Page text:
SKY, June 1990 – Baby Face

SKY, June 1990 – Baby Face

Title: Baby Face

Author: Tony Fletcher

Publication: SKY

Issue: June 1990

 

Photo1At the top of Johnny Depp’s lean and muscu­lar right arm, above the fading tattoo of an Indian chief’s headdress, are two words that were etched into the actor’s skin for all eternity only months ago. They read “Winona Forever”. A public and permanent declaration of the 26-year-old’s love for his pregnant fiancée, actress Winona Ryder.

But if Depp hopes that the tattoo will per­suade his legion of young female followers to search elsewhere for a hero, he is mistaken. The previous evening, at the premiere in Balti­more of the new John Waters movie Cry Baby, a high-camp musical comedy in which Depp has the title role, the star was mobbed by hordes of screaming girls. Waters’ decision to base all his films in his home city of Baltimore has made him something of a local hero, but on this occasion it was Depp who stole the lime­light. Even the sight of Winona Ryder clinging happily to his arm failed to deter the teeny-boppers from screaming out their undying love for this high school dropout and failed rock musician.

Depp’s co-stars in Cry Baby,a send-up of the teen rebel movie genre of the 50s that has Depp as a delinquent “Drape” determined to win the love of a stunning “Square” – are no less subtle in their admiration of his physique. Amy Locane, an innocent 18-year-old from a Catholic girls’ school in suburban New Jersey who plays his leading lady Allison, confesses that she almost fainted when required to do a love scene with Depp during the second day of rehearsals; Kim McGuire, who plays a convincingly ugly Drape called Hatchet Face, makes no secret of her desire to have been in Locane’s place. And Rikki Lake -the amiably hefty actress who found overnight success as Tracey Turnblad in Waters’ previous movie Hairspray – simply describes Depp as, “One of the most beautiful men I’ve ever seen”.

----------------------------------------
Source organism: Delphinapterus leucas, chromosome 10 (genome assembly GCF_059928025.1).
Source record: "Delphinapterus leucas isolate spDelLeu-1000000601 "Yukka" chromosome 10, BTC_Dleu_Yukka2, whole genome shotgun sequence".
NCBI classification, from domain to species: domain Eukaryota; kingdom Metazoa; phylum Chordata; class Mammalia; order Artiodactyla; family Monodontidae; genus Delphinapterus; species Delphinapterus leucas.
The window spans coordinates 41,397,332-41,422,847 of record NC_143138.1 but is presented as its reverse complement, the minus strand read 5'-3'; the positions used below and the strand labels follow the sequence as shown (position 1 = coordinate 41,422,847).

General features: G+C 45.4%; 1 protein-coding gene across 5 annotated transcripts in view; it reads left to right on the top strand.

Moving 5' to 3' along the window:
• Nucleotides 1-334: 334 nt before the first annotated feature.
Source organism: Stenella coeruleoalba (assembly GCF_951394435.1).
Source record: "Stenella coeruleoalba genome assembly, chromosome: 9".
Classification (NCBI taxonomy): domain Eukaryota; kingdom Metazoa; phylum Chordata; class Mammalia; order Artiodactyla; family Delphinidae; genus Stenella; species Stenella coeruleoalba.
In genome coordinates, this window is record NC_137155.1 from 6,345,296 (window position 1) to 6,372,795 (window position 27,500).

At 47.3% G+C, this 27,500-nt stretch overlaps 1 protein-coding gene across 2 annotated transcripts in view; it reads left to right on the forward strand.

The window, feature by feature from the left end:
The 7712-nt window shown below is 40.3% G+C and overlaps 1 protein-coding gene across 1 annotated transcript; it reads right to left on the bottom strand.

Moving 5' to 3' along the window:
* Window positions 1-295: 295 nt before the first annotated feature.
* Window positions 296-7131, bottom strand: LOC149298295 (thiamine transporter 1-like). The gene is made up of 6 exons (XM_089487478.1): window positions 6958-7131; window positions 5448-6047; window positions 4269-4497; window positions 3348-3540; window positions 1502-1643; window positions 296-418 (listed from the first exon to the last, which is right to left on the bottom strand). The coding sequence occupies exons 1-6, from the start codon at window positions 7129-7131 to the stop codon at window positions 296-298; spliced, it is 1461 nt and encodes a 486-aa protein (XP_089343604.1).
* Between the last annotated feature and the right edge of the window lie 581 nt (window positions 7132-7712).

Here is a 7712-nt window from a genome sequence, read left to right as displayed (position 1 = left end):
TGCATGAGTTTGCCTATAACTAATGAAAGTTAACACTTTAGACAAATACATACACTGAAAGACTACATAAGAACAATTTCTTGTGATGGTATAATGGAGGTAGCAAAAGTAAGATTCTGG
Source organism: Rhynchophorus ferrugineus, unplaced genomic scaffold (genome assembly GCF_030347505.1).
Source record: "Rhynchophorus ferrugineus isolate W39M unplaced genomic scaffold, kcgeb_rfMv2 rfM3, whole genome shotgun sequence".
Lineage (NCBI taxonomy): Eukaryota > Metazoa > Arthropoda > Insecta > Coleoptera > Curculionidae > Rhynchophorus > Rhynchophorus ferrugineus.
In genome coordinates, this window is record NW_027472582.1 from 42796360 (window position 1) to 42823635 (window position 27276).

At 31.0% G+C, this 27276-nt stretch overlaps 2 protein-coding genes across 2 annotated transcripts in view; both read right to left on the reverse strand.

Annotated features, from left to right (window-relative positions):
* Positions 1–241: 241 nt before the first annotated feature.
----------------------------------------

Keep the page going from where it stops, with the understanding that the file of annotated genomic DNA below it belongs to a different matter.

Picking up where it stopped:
“Wow!” laughs Depp when confronted with these compliments. “I guess I must owe them money!” In torn jeans and T-shirt, his dishevel­led hair partly hidden by a bandanna, his face unshaven and his lips curled around a cigarette, Depp’s casual appearance only emphasises his desirable street-tough image. He seems out of place in the plush surround­ings of Baltimore’s luxury Harbor Court Hotel, where he is undertaking an arduous pro­motional schedule for Cry Baby, but as he relaxes on a sofa in a private suite he is the perfect gentleman; polite, attentive, modest and forthright.

The TV series 21 Jump Street has now enjoyed four stunningly successful seasons in the States, much of which is attributed to Depp’s role as Officer Tom Hanson, one of a group of young undercover cops assigned to watch over (and frequently infiltrate) high schools, youth clubs and gangs. Playing Han­son, Depp comes across as a younger, scruffier version of Miami Vice star Don Johnson, a good-looking tough guy with his finger on the trigger and one eye on the girls. It is a perform­ance that apparently garners around 10,000 fan letters a week, but one that Depp, frus­trated with his pin-up status, was determined not to perpetuate in his first starring role on the big screen.